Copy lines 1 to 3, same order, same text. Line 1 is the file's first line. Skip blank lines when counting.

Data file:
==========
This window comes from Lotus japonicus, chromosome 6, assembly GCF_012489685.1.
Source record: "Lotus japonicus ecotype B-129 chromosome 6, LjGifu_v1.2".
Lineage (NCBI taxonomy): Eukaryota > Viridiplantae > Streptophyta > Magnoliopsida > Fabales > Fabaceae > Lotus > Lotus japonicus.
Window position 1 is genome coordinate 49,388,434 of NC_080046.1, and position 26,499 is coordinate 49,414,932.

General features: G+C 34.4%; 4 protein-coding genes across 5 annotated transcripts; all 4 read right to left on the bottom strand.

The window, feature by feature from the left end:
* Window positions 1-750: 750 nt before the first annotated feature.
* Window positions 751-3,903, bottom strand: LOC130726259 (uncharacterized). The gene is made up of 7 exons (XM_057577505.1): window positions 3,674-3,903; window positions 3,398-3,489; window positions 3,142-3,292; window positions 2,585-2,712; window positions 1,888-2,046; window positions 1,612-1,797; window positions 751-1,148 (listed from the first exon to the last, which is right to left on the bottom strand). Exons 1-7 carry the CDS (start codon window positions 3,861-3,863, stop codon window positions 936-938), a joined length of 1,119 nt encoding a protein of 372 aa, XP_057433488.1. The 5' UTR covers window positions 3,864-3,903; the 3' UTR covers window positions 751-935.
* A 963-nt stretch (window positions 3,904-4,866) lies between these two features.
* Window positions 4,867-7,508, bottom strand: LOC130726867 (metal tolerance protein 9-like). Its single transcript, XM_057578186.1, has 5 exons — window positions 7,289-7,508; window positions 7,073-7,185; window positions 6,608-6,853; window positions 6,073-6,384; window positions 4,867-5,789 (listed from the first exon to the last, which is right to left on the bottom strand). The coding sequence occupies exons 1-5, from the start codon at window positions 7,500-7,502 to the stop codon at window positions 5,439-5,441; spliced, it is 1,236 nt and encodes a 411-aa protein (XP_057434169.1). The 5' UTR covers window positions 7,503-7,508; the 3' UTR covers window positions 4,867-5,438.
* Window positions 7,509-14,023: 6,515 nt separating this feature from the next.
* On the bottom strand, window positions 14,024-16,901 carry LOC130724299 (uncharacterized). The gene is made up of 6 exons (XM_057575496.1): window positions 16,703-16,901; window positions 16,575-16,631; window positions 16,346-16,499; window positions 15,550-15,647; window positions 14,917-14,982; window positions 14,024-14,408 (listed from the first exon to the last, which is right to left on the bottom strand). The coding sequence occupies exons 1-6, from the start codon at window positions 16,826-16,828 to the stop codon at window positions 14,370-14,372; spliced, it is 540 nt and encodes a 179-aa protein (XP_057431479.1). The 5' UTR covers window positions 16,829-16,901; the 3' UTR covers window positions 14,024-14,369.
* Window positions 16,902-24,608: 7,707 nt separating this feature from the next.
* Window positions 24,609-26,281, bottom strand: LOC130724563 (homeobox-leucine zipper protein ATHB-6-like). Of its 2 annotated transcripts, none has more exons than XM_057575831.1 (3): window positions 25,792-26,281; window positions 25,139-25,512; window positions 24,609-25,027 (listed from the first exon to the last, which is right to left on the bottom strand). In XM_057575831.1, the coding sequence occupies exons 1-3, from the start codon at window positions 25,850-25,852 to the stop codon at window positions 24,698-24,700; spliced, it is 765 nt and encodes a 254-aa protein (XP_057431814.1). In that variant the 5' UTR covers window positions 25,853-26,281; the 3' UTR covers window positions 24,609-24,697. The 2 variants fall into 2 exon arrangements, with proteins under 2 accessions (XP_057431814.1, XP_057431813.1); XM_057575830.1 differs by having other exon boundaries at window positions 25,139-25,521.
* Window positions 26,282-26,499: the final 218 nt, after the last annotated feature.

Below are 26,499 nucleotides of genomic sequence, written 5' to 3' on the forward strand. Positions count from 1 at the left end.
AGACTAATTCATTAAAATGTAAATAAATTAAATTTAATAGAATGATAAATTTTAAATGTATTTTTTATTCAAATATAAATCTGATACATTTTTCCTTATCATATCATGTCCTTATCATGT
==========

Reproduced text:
This window comes from Lotus japonicus, chromosome 6, assembly GCF_012489685.1.
Source record: "Lotus japonicus ecotype B-129 chromosome 6, LjGifu_v1.2".
Lineage (NCBI taxonomy): Eukaryota > Viridiplantae > Streptophyta > Magnoliopsida > Fabales > Fabaceae > Lotus > Lotus japonicus.